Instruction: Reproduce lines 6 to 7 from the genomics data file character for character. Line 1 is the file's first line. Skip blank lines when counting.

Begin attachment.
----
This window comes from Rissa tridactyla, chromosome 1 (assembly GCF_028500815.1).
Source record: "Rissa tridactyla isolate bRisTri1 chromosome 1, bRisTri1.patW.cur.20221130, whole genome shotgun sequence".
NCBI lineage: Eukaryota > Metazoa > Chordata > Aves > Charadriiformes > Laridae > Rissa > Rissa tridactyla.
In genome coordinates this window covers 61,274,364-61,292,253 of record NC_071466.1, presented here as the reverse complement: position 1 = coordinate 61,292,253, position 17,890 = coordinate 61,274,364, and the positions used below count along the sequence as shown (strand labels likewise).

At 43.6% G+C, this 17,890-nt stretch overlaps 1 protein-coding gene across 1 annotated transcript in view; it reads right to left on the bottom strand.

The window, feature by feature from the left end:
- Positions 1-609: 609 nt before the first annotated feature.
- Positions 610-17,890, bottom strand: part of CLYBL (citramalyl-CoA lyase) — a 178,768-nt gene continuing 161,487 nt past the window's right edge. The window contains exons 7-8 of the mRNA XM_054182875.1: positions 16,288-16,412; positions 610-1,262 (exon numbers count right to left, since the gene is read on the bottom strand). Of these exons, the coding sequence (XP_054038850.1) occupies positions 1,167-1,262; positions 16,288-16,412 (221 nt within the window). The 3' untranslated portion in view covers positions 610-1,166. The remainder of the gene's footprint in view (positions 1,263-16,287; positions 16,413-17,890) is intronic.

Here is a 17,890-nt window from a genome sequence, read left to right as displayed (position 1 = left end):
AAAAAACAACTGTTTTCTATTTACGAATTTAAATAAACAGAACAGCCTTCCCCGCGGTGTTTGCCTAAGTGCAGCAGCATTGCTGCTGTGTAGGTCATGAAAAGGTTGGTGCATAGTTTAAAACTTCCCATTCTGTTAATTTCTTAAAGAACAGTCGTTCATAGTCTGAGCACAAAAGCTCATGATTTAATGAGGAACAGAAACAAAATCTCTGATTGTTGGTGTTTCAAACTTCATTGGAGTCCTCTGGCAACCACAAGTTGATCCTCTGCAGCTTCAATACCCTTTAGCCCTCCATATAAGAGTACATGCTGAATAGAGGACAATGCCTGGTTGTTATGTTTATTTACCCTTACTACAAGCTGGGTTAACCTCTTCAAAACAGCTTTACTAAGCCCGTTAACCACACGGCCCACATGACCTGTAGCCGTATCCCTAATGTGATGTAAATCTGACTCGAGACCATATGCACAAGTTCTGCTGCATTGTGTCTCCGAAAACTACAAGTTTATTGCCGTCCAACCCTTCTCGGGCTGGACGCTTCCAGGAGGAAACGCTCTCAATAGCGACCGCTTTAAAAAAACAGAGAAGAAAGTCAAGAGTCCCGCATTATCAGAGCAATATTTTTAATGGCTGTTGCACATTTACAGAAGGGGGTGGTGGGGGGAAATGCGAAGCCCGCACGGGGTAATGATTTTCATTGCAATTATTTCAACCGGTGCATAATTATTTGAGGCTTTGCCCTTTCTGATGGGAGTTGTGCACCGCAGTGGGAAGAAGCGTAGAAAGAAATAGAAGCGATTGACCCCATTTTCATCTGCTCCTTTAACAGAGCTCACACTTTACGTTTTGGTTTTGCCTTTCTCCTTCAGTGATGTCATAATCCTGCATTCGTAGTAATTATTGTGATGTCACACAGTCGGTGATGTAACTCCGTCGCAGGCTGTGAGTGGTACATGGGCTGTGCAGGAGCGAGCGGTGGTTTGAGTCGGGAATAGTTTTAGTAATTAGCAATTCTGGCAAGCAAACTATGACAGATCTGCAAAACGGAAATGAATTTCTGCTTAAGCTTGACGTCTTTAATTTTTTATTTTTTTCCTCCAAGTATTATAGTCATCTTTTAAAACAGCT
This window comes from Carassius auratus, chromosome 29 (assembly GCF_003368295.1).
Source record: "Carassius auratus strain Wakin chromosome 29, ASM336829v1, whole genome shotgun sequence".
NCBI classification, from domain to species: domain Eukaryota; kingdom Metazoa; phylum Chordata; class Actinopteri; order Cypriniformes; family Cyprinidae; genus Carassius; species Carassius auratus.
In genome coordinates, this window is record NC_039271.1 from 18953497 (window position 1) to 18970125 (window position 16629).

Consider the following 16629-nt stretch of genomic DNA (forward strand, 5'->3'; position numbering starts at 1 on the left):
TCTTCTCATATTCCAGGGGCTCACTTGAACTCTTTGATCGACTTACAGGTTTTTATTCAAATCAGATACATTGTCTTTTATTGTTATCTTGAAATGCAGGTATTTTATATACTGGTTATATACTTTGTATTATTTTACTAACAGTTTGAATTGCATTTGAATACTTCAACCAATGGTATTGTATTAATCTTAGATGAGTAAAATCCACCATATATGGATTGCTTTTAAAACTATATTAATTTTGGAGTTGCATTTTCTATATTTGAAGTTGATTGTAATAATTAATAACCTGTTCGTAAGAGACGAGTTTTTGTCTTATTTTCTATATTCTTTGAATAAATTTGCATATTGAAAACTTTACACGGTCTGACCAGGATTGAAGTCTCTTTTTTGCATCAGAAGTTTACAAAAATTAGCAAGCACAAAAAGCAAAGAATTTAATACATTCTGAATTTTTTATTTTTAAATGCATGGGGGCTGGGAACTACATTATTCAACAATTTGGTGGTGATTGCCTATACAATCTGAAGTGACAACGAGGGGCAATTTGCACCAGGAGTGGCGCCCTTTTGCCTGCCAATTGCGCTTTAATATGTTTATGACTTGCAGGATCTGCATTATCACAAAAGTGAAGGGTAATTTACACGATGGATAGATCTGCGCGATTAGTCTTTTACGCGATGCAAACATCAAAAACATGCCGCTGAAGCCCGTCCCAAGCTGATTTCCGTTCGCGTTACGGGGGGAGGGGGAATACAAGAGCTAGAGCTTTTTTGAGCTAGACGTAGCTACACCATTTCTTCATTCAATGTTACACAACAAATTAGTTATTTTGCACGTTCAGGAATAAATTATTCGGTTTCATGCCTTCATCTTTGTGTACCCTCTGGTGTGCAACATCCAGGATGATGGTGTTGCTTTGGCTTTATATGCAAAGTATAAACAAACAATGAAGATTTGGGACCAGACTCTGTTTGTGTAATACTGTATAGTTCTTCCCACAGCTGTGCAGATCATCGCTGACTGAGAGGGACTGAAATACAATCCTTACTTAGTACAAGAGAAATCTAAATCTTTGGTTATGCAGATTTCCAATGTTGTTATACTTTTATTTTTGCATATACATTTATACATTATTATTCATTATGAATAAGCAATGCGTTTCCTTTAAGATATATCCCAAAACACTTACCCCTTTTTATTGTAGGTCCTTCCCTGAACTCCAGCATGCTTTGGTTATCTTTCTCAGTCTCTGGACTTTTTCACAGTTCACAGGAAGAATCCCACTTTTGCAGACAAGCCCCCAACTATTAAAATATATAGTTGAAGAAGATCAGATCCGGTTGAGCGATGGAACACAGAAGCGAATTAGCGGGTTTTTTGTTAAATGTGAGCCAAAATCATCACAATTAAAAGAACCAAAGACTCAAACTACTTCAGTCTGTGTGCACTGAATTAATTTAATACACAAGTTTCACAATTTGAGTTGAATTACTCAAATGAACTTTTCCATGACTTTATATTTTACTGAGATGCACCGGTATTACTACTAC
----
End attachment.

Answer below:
The window, feature by feature from the left end:
- Positions 1-609: 609 nt before the first annotated feature.